New graduates of The Catholic University of America were called to transform the world with love, as founder and global editor of Aleteia, Jesús Colina, addressed the Class of 2019 during the University’s 130th Annual Commencement Ceremony.
“You, the new graduates, future politicians, artists, physicians, architects, lawyers, business men and women - you are also called to transform the world, to build a better world. It is a fact, it is history, it is your calling,” he said.
Colina shared his personal experience of being a journalist. He started working as a journalist in 1991, and asked himself, “What’s the difference between a Christian or Catholic journalist and any other journalist?” He stated, it wasn’t better set of skills or professional ethics as the rules of journalism are the same for everyone and all journalists are or should be committed to telling the truth. He found his answer through Jesus Christ (quoting the Gospel of John), “by this shall all men know that you are my disciples, if you have love for one another.”
Colina encouraged graduates to love as it will transform their next step in life as a professional. And for a Christian, he reminded the graduates, this means loving even one’s enemies.
“Loving one’s enemies changes everything: if your ‘enemy’ feels that you stand up for the truth and for what is good, and that you respect him, that you even love him, he will be able to listen, to read what you write, to open his mind. If the enemy feels that you are simply opposing him and nothing more, he will never entertain the idea of listening to you, much less of changing his ways,” said Colina.
Colina ended with one piece of advice for the new graduates in their next phase of life, and that is to love. “Now you know what makes you unique: love. If you really love, you will transform your environment, you will transform America, you will transform the world.”
Speaking from the east portico of the Basilica of the National Shrine of the Immaculate Conception, Colina was joined by three other laypeople who have made a contribution to society and the Church who are receiving honorary degrees. Those honorees included:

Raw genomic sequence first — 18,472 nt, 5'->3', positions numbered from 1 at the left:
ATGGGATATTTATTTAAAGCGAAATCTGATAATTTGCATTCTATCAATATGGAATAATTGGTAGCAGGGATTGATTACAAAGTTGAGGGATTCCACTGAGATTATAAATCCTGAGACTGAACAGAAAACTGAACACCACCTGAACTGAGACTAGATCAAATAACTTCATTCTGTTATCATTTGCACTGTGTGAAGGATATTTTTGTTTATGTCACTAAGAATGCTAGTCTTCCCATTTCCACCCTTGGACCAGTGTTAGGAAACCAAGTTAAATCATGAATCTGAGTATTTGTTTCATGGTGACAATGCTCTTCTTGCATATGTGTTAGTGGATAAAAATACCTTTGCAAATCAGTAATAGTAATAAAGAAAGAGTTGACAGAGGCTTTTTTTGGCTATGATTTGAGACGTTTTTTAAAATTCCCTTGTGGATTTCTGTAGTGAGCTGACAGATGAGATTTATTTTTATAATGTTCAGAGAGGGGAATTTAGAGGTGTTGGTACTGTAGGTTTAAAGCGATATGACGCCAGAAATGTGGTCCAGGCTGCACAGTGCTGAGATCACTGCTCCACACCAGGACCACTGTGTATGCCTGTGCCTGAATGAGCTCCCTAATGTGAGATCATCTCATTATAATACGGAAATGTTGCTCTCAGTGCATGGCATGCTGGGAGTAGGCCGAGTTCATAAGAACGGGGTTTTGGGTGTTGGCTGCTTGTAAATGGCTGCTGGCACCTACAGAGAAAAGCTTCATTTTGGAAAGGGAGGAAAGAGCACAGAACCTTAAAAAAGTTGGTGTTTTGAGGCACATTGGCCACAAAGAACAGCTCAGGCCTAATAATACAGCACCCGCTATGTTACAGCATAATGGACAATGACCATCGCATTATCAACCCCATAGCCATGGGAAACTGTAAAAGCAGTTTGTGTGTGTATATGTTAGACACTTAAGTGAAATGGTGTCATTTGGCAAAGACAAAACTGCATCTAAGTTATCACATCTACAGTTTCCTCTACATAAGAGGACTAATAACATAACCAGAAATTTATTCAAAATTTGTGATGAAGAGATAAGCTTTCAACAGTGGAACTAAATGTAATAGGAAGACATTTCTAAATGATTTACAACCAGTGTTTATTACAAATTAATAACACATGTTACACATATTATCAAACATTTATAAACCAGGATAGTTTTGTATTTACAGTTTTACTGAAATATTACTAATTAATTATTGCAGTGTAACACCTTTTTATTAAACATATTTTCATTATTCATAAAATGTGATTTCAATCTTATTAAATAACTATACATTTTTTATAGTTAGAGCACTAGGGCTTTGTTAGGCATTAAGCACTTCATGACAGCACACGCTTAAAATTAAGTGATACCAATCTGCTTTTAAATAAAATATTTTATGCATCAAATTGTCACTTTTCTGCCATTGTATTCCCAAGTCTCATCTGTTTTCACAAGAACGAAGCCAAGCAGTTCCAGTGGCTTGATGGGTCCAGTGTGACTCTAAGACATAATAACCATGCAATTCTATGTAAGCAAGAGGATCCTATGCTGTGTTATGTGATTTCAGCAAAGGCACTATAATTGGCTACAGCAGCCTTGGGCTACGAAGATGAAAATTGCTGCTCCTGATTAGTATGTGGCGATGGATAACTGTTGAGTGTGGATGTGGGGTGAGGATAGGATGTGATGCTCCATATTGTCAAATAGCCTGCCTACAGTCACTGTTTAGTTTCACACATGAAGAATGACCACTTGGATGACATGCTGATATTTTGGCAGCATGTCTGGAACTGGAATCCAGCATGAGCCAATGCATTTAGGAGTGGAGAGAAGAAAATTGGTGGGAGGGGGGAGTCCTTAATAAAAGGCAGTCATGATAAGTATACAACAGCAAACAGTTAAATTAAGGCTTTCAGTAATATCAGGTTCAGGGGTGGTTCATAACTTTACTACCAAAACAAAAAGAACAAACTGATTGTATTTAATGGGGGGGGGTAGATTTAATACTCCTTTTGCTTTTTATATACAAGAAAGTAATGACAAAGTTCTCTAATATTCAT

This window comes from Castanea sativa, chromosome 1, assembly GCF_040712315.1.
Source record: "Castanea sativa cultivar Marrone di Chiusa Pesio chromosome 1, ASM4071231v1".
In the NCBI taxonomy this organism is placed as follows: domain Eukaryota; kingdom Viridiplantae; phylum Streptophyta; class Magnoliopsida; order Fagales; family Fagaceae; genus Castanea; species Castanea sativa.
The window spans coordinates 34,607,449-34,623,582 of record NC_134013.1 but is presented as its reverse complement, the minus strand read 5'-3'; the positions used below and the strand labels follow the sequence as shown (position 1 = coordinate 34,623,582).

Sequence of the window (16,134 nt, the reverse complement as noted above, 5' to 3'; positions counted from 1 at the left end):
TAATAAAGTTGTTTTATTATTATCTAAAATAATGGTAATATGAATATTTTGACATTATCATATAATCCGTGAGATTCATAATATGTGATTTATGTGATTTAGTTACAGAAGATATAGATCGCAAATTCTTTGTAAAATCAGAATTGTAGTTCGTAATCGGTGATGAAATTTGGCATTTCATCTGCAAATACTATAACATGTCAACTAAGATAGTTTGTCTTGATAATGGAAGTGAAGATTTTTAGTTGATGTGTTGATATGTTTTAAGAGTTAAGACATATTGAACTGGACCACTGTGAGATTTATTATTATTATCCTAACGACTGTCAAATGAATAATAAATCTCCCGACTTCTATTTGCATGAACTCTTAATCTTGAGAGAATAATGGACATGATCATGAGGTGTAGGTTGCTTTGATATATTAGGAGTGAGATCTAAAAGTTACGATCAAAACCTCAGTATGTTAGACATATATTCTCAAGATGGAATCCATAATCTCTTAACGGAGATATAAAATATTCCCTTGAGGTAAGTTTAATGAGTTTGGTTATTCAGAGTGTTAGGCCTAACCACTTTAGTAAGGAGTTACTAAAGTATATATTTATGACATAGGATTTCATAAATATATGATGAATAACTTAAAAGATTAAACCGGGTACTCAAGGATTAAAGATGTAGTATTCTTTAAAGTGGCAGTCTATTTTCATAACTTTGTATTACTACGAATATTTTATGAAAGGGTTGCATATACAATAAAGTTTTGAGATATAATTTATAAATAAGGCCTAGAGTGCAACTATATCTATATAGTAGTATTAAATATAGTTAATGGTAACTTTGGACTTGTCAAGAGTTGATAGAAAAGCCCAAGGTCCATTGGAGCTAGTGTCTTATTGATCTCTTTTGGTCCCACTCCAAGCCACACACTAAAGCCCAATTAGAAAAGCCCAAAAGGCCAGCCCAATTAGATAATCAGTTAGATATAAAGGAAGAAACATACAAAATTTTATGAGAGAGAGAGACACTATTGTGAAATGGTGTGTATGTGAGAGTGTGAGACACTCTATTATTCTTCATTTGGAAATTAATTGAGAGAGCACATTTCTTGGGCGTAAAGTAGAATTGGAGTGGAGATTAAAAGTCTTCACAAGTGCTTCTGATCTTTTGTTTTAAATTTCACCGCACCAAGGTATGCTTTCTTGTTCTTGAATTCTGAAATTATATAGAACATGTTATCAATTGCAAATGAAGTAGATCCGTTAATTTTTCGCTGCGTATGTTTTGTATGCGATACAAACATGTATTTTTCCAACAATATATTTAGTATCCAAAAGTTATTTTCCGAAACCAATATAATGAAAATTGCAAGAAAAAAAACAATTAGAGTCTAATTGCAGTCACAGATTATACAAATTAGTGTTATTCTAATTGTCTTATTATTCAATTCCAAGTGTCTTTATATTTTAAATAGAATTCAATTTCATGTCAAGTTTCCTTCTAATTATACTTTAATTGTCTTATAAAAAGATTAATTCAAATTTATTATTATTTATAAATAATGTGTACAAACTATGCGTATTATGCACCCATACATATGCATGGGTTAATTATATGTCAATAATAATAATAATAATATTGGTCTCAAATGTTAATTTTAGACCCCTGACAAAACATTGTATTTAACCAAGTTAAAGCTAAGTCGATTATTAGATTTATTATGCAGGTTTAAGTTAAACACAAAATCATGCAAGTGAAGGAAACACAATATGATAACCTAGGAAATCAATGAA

Entrepreneurs Art and Carlyse Ciocca each received honorary degrees in a private ceremony earlier this year.
University President John Garvey encouraged graduates to consider the good they can achieve through the virtue of constancy.
“I want your spouse and children and your friends to be able to say: “He was someone I could depend on; I knew where she stood,” Garvey said. “So be constant. Be true to God, your neighbor, and yourself.”
Before the closing of the ceremony, the University honored Thérèse-Anne Druart, professor of philosophy and University Marshal, with the Shahan Medal for Service. Druart retires this year after after serving more than 30 years as a professor and more than 15 years as University Marshal.
The ceremony closed with a final benediction from University Chaplain and Director of Campus Ministry Rev. Jude DeAngelo, O.F.M. Conv.
“For graduates today and yesterday have served in at least seven foreign wars, they have been priests and religious who have graduated. They have been lay men and women who have given honor to their chosen professions. And the growth of knowledge and wisdom in the study and betterment in humanity. May these new graduates continue this legacy of working for the common good of society renewing Holy Mother Church as well as building the kingdom of justice and peace that Christ commands us. In a special way we pray for all of our lay men and women graduating today, help them never to forget their Christian vocation to transform the world by bringing the gospel to their families, their friends, their communities, and their professions,” Father Jude said.
The University conferred approximately 1,620 bachelor’s, master’s, and doctoral degrees during the ceremony. The Columbus School of Law Commencement, traditionally held inside the Basilica of the National Shrine of the Immaculate Conception, is scheduled to take place at 11 a.m. on May 24. Judge William T. Newman Jr., chief judge for the Arlington Circuit Court of the 17th Judicial Circuit in Virginia, will be the principal speaker for the ceremony.
Other graduation events held over commencement weekend included the Honors Convocation and the Baccalaureate Mass, both held on May 17 at the Basilica.